It was a Monday afternoon when a young man calling himself Chris stepped into Leland’s Barber Shop and asked if they had an opening for a drop-in.
“Chris” told owner Claudia Kirkebo that he was a medical student, working for Group Health. When the haircut was concluded, he stood and patted his pockets, and then told her he had a 20 in his car and he’d be right back. Sure, Kirkebo told him. After all, customers do that all the time, and they had always returned.
“He left and never came back,” she said. “I’ve never had anybody in all these years do that to me.”
And so ended another chapter in the annals of Spokane’s hardest-working small-time grifter. The young man who stole a haircut off Kirkebo is almost certainly the same young man who has made a full-time job out of relieving generous – and/or gullible – Spokane residents of their small bills for years now. Some people come across him as a panhandler, others as a motorist in need. But what’s notable about the young man, whose real name is Brandon Pier, is less the seriousness of his alleged offenses than the sheer number and brazenness of his enterprises.
“He’s all over,” Kirkebo said.
Kirkebo remembers the details of the purloined haircut – it was Oct. 14 at 3 p.m. – partly because she keeps notes on her customers and their cuts. I know this because she cuts my hair, and when it comes time to thin my diminishing fluff, she consults a notebook that tells her what she did last and when.
Kirkebo reported it to the police and told a lot of people about it. She got her hands on a photo and showed it around. Many people told her they’d had some experience with Brandon: – He’d panhandled them on this street, told them a story about a lost wallet, bragged to someone else about the ease of gulling people here, she said.
Pier, it seems, has knocked on more doors and approached more strangers than any candidate for office in town. And this goes back a few years: I let myself get wheedled out of 20 bucks two years ago when he came to my door and told me a tale about needing gas desperately to get to Coeur d’Alene. I wrote about it at the time and was flooded with responses similar to those Kirkebo heard. People all over town wrote and called to tell me their Brandon story. More than one person told me that Brandon had approached them twice – not on purpose, just as an accident of being such a dedicated hustler in a relatively small town.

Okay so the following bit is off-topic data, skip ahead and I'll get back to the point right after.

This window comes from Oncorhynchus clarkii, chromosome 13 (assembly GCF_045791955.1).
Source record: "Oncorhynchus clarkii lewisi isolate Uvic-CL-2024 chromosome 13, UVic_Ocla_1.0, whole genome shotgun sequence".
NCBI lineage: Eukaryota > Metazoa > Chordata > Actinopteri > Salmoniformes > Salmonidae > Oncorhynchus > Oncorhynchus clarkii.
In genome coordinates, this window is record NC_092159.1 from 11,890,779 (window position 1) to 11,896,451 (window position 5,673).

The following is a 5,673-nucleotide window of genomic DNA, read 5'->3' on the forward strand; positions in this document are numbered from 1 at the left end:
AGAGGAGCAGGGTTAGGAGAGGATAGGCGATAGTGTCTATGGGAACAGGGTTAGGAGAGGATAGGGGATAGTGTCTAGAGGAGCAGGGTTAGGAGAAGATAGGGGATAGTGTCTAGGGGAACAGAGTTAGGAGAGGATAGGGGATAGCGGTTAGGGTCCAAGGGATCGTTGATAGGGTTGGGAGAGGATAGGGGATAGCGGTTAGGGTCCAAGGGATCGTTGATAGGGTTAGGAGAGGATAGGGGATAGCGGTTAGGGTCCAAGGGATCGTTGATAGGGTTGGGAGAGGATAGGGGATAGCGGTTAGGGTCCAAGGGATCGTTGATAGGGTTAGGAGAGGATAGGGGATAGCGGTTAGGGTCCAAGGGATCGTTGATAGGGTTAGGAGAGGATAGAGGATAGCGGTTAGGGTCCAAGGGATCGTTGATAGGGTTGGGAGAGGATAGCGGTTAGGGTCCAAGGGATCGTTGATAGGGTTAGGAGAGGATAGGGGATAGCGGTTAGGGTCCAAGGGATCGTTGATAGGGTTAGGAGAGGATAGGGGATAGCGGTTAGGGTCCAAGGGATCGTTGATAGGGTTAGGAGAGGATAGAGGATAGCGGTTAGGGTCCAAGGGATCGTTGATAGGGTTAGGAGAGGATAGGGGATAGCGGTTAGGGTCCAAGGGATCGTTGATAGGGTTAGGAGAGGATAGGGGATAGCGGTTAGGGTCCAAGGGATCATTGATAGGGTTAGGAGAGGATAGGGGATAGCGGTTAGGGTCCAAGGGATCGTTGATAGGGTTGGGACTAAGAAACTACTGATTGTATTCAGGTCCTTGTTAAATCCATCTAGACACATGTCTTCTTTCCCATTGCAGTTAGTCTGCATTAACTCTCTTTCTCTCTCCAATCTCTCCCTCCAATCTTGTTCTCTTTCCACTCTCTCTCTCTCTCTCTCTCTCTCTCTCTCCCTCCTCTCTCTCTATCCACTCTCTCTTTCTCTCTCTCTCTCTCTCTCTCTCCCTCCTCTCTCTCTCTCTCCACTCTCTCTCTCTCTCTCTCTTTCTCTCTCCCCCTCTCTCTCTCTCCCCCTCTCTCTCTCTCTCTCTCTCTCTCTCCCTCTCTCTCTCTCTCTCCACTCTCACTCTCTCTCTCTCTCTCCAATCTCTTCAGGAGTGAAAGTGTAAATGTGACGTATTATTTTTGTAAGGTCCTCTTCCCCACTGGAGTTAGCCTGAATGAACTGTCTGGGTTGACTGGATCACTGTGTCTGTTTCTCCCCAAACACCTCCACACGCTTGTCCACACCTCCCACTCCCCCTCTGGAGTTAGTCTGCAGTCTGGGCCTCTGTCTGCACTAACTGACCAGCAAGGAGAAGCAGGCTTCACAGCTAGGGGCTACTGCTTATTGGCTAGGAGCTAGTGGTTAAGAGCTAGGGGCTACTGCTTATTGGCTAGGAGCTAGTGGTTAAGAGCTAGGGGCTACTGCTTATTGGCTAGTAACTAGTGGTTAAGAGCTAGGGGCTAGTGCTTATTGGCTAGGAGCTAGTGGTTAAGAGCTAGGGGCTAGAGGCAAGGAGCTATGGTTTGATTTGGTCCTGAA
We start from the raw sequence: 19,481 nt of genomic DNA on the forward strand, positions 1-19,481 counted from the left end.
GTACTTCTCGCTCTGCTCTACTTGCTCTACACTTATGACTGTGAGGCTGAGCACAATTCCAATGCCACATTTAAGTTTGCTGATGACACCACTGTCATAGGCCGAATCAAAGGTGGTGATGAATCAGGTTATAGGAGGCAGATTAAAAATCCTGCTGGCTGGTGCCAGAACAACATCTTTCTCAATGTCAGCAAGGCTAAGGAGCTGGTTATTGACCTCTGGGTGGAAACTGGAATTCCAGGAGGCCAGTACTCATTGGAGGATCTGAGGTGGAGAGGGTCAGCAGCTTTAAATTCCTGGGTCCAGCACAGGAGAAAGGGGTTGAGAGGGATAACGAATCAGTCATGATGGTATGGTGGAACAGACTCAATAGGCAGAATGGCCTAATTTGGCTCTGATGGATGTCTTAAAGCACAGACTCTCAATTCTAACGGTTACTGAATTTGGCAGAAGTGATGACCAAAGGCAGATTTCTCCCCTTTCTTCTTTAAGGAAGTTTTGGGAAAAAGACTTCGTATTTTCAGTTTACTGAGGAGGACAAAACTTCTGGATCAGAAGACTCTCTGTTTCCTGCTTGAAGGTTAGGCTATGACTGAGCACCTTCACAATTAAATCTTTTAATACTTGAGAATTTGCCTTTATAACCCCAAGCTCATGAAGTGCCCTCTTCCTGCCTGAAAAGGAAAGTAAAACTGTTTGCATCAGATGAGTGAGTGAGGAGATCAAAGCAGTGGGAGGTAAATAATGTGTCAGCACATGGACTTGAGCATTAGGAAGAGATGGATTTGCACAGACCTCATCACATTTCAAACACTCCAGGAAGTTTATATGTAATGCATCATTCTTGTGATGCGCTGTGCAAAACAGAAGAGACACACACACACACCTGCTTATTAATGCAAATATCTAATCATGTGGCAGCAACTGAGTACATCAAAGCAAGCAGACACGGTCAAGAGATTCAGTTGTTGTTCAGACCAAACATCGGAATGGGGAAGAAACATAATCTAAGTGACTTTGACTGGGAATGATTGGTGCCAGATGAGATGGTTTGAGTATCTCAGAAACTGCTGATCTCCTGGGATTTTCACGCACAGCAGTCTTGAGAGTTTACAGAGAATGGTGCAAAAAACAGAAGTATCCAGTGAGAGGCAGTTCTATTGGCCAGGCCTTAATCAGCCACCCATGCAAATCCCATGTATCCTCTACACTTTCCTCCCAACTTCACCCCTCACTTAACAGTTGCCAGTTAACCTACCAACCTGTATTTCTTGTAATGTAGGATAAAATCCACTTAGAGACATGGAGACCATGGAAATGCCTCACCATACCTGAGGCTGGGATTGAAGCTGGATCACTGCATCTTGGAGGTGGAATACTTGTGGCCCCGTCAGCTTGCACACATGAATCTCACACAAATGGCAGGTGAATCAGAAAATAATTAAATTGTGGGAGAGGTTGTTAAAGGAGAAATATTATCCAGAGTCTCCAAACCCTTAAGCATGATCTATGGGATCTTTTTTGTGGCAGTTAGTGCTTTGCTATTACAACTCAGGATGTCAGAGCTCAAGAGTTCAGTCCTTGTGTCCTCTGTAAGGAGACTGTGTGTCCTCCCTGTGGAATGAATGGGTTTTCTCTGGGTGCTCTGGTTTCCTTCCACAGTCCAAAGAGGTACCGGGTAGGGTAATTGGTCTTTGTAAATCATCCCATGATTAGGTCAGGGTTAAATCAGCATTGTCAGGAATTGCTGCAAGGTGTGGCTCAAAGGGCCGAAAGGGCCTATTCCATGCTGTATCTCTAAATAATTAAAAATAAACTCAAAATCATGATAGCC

“He hit me up twice and didn’t even recognize me the second time,” a woman who lives at a north Spokane apartment complex told me then. “In a way, I find it amusing that we’re all such saps. The guy’s so convincing!”
Time has not diminished his enterprising spirit, apparently. Spokane police Capt. Judi Carl, who oversees the downtown precinct, said Pier’s activities have been on her radar screen for a while now. He presents a challenge to police: Most of what he does is small-time, but he does a lot of it. He’s been charged with trespassing for refusing to leave private property and panhandling aggressively. Carl said there have been complaints about him following people to their cars, acting insistent though not overtly threatening.
“We’ve been looking for him,” Carl said. “We’d like to talk to him.”
There is a lot of angst over panhandling downtown, and I think most of it is overheated and unnecessarily alarmist. But Pier is an unusual case; he often presents himself as a person in need, and dresses and adopts attitudes that don’t seem like a con man’s. Either he is persuasive or a lot of us are suckers.
People “believe he’s not really a panhandler – he’s someone who’s in a predicament,” Carl said.
It’s possible he’s now in a real predicament. Kirkebo might be the very last person in town he’d want to have crossed. She’s a honey badger, tenacious and fiercely protective of her business and the streets around it, whether the issue is a certain top-hatted harmonica blaster or a couple of scrofulous youngsters acting shady in the alley.
So when the poor young medical student ran off, she didn’t simply let it go. She tracked down others with Brandon stories. She got a picture of him and shared it. She got court records about his trespassing arrest. She kept her eyes peeled, assuming she would see him again, based on the size of the town and the number of people who told her they’d seen him here or there with his hand out. She spotted him once on a sidewalk while she was in late-afternoon traffic and tried to catch his eye without success. A few days later, she spotted him outside a North Side restaurant.
“There he is, panhandling in the parking lot,” Kirkebo said.
But he’s managed to stay a step ahead.
When Kirkebo first reported this to the police, Carl followed up and showed her a photo lineup of potential suspects.
“I picked him out right away,” Kirkebo said. “I said, ‘Except he’s got a better haircut now.’ ”
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